Some teachers make the difference in their students’ performance because they went far above and beyond what is expected because of the love for the job and the students under their care.
Education, aptitude, and experience are combined with other virtues by these teachers to improve students’ performance.
If a good quality teacher is onboard, it surely counts to make a noticeable impact. This is the case with some schools with low funding such as those in South Dakota state where the spending annually per student is among the lowest in the US.
In 1999, an analysis of state data and NAEP scores from the US Department of Education on “schools and staffing survey” showed that teacher quality indicators such as certification, specialization in a subject area, are vital and impacts on students’ outcome and performance.
It should be stated that not all studies had this significant relationship but many showed strong potential in the direction of student performance.
There is a strong link between giving a child the required education from the early years of his life and how he performs in the future. He should do better.
This takes care of needing to make corrections in later years of the child’s life as well. Students who are exposed to and master the basic skills in the educational life will go along the path steadily than those who are introduced to the same in much later years of their life.
Many states including South Dakota implement the kindergarten levels to catch them young during their early childhood days. It is no news that this level of education in South Dakota is equally not funded appropriately by the government but other factors may come in as a rescue to keep the school running and pupils performing beyond expectation.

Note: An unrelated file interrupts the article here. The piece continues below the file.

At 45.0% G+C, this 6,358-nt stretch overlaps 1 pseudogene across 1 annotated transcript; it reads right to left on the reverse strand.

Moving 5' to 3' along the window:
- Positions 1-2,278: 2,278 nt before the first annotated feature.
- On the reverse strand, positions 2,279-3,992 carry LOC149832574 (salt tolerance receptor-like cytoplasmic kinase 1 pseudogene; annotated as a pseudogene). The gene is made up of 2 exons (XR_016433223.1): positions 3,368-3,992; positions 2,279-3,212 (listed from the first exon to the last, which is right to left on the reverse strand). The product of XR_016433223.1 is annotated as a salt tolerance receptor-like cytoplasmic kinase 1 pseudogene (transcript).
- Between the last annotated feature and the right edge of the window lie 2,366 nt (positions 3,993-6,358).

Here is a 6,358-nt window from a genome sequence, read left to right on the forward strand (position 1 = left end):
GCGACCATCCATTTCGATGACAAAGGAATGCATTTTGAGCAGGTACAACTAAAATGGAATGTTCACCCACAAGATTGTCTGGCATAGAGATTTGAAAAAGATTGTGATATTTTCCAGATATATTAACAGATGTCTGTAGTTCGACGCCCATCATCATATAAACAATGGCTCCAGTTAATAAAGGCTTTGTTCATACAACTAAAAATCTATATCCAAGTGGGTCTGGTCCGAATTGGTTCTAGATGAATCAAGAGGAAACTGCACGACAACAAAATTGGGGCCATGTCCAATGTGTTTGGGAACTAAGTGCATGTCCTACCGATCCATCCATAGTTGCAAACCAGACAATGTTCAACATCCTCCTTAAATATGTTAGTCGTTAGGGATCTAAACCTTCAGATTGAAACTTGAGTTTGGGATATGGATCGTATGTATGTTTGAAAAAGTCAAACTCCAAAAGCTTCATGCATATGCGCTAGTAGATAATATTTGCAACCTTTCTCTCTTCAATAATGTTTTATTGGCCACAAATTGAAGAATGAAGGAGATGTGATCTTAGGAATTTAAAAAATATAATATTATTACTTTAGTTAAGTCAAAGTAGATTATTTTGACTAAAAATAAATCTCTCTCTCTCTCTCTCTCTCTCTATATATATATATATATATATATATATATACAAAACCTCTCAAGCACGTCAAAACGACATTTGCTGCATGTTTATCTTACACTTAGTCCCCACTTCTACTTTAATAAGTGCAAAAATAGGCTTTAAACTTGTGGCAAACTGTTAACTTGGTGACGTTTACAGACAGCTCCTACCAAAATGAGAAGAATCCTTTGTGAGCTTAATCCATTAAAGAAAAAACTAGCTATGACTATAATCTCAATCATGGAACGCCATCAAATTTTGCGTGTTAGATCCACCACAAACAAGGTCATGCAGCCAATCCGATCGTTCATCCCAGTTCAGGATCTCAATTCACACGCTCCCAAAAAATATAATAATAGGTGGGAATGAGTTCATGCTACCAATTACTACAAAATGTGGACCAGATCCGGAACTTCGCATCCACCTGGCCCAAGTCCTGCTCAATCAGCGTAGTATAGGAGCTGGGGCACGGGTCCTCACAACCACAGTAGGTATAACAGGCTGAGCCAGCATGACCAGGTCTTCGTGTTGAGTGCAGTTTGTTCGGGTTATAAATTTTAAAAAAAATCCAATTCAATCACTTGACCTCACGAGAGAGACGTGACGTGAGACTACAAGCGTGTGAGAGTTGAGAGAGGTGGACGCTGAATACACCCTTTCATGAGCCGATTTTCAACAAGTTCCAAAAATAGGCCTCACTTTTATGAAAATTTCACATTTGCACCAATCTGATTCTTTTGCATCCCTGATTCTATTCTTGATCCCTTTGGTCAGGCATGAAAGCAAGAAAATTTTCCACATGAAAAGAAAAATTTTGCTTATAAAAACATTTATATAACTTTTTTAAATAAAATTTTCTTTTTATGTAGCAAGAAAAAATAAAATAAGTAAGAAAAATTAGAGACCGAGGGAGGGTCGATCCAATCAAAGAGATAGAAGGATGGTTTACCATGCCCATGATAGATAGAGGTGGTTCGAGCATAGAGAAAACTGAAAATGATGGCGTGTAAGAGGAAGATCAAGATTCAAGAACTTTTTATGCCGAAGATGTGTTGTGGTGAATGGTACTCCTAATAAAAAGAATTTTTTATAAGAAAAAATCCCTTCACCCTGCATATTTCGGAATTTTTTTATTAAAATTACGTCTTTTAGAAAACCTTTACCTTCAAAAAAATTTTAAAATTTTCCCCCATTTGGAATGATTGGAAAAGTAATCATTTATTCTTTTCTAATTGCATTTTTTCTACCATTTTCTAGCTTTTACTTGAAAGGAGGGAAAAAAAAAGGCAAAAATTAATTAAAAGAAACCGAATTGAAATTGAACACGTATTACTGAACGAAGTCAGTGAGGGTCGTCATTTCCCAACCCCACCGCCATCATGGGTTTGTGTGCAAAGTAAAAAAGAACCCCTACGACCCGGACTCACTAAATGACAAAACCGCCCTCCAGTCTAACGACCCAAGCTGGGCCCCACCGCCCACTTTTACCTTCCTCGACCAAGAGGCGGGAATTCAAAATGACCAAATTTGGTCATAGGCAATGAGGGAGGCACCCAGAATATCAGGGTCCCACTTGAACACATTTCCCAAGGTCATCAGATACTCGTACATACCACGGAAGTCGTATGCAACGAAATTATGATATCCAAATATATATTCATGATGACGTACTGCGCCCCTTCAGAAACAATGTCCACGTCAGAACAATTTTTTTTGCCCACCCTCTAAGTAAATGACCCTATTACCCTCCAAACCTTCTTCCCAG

In several surveys, preschool programs have been effective to help students’ performance in later years.
The state NAEP scores as given by the RAND study revealed some positive relationship between preschool participation by students and test scores.
Credit Recovery Approach
South Dakota’s best schools are now adopting some aggressive measures to credit recovery to help their students through graduation.
High school students are the more provided opportunities which include using technology and online platforms to help students make up for deficiency in credits to see them go through graduation within the four years stipulated for high schools.
It is no longer only the customary summer classes and before or after schools that make this possible.
These other options are in place to improve students’ performance in the best possible way they are more comfortable with.
Obviously, the above strategies are some of the approaches that help a school to excel in spite of the odds of low funding.
It should be concluded that merely increasing funding to schools may not be enough to bring about the positive changes in performance of a school. States should take the step to consciously enhance outcomes by targeting educational strategies that have worked in recent times on students.